Sunscreen is an essential aspect of maintaining skin health and preventing damage caused by the sun’s ultraviolet (UV) rays. Exposure to the sun without adequate protection, the skin is subject to burns, premature aging, the appearance of skin spots and, in some cases, increases the risk of developing skin cancer. Using sunscreen products, such as creams, lotions, or sprays, is essential for shielding your skin from harmful UV rays and maintaining its long-term health. This introductory paragraph provides a preview of the important benefits and the need to take protective measures against the sun to keep your skin healthy and in good condition.
Sunscreen for adults
1) Use a variable protection cream depending on the type of skin or risk factors (freckles, light eyes, light hair, previous sunburns).
2) Apply sunscreen every 3 hours and every time you take a bath or shower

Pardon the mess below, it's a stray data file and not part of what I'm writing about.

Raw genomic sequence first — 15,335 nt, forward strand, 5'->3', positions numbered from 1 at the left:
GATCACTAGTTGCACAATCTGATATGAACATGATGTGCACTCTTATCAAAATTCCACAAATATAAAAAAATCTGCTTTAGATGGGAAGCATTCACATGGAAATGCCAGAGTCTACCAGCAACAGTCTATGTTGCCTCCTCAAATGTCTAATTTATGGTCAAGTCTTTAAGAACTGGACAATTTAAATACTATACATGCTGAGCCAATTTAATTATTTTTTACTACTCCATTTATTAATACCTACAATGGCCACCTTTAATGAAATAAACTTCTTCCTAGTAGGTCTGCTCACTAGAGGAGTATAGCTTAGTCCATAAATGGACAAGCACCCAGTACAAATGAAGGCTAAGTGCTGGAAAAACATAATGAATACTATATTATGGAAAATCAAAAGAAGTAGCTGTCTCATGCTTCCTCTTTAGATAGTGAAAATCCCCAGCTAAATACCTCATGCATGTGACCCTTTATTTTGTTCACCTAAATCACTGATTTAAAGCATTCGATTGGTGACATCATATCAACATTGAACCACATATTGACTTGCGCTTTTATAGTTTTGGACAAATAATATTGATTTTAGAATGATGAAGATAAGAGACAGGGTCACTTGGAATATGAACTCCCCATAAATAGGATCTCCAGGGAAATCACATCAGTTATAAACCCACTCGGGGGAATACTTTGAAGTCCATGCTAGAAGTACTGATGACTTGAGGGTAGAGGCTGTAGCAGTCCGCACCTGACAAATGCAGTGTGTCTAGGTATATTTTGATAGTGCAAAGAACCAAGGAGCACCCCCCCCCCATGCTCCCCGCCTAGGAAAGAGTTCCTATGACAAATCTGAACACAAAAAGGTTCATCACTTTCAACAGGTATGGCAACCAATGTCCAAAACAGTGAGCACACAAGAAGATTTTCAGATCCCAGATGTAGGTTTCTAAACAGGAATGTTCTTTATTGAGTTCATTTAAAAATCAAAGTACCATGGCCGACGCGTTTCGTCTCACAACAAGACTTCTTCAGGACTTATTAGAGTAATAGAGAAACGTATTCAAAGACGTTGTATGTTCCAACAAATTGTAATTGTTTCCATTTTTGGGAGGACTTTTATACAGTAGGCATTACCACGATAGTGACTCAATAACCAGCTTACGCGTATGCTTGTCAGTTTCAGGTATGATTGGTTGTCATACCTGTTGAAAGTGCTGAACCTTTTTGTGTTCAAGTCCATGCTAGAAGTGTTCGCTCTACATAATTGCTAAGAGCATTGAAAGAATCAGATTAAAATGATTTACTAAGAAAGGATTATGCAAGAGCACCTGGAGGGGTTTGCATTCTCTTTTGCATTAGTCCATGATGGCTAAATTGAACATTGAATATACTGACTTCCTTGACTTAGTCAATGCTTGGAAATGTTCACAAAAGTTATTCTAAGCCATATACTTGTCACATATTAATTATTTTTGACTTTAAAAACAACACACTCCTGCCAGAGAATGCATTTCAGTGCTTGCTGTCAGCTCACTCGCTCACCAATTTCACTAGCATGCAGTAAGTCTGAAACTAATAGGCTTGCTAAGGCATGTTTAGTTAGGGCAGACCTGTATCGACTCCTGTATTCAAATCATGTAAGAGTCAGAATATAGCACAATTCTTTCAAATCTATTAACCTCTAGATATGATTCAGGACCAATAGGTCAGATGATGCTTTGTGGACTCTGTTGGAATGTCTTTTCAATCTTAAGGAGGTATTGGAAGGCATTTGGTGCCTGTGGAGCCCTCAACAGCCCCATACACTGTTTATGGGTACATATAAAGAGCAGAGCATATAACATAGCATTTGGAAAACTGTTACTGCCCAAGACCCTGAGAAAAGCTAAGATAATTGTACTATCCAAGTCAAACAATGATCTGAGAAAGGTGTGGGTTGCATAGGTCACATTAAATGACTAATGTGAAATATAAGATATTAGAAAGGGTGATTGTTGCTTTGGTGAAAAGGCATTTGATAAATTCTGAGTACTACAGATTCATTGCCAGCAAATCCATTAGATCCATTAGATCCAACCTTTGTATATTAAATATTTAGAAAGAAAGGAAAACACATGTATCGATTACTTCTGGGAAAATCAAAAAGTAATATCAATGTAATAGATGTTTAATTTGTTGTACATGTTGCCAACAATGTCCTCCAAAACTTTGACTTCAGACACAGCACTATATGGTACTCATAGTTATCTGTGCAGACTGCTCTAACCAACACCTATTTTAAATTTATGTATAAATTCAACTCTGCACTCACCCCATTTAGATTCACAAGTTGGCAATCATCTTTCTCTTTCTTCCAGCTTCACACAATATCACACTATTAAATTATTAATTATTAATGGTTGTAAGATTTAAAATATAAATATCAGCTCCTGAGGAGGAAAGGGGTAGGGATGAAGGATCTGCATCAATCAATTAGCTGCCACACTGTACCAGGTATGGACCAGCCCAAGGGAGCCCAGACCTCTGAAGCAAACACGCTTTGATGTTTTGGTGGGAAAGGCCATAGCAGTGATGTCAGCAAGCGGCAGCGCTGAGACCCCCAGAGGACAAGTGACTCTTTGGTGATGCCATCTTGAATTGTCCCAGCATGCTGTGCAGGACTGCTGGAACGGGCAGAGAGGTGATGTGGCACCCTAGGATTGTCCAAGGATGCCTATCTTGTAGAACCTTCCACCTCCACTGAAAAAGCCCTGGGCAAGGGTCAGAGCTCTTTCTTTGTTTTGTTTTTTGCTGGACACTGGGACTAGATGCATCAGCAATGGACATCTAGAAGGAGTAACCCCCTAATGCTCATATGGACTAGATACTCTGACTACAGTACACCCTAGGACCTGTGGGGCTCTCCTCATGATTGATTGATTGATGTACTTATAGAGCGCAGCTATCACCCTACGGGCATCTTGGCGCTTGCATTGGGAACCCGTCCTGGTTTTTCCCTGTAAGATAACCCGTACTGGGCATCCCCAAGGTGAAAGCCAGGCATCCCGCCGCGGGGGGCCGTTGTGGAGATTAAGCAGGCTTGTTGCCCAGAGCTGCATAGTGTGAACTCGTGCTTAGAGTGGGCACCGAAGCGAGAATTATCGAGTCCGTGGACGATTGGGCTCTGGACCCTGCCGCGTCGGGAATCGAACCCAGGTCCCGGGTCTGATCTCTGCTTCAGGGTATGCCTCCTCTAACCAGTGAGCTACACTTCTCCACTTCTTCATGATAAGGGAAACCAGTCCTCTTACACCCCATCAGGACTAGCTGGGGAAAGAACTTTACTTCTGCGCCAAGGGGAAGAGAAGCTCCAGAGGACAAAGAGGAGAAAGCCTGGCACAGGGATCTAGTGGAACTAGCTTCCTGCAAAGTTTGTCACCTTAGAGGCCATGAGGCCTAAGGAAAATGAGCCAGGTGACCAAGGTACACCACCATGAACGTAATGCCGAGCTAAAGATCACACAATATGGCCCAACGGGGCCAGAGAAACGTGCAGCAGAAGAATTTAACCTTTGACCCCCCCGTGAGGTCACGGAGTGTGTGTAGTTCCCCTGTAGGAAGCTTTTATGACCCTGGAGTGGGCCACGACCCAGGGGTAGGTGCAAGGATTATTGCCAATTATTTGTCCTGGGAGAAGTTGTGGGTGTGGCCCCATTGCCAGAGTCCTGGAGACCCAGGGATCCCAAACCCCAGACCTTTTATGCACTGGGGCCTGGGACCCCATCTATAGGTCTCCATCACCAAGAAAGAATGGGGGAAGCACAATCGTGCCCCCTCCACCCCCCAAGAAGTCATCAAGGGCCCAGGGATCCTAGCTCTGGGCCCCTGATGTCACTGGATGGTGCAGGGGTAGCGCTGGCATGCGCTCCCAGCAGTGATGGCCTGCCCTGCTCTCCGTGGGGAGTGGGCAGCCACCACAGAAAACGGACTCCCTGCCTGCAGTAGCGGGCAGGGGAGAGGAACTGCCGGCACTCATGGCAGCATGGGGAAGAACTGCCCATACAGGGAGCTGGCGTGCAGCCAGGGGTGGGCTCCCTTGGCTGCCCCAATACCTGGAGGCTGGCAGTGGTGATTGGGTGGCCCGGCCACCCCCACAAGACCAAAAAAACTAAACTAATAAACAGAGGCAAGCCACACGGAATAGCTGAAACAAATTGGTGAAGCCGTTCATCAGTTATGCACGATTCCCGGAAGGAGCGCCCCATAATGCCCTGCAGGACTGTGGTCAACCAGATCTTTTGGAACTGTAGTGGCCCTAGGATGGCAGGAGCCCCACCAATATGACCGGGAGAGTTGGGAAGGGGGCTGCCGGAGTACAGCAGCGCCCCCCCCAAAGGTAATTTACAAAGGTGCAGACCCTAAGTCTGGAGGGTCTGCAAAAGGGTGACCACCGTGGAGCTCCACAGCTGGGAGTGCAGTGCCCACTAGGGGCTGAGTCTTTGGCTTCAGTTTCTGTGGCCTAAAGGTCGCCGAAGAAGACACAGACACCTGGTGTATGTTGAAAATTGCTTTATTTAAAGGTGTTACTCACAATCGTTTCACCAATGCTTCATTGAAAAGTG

3) Apply the cream evenly with particular attention to the nose, cheekbones, lips and ears and around the eyes.
4) Subjects with red or blond hair with light eyes must protect themselves during the central hours of the day with a hat, sunglasses and a T-shirt.
Sunscreen for children
1) Apply total sun protection creams recommended by the dermatologist.
2) Always use a hat.
3) Avoid exposing children to solar radiation from 11:30 to 16. If this should happen, it is necessary to protect them with sunscreen, a hat and a t-shirt.
4) Carefully spread the sunscreen cream carefully on the face and shoulders. Apply the cream again if the child takes a bath or shower.
5) Apply an emollient after-sun cream
(It is premised that these recommendations are indicative and that a direct evaluation of the skin by a dermatologist is necessary to evaluate the right protection factor).
P=5: subjects with olive skin, dark hair, dark eyes, who do not get burned at the first exposure to the sun.
P=10: subjects with light skin, light hair, dark eyes which become moderately red when exposed to the sun.
P=15: subjects with light skin, light hair, light eyes, which become moderately red when exposed to the sun.
P=>20: subjects with light skin, light or red hair, light eyes, which become intensely red when they are first exposed to the sun.
P: 50+: children and subjects with photodermatitis or rutile who do not tan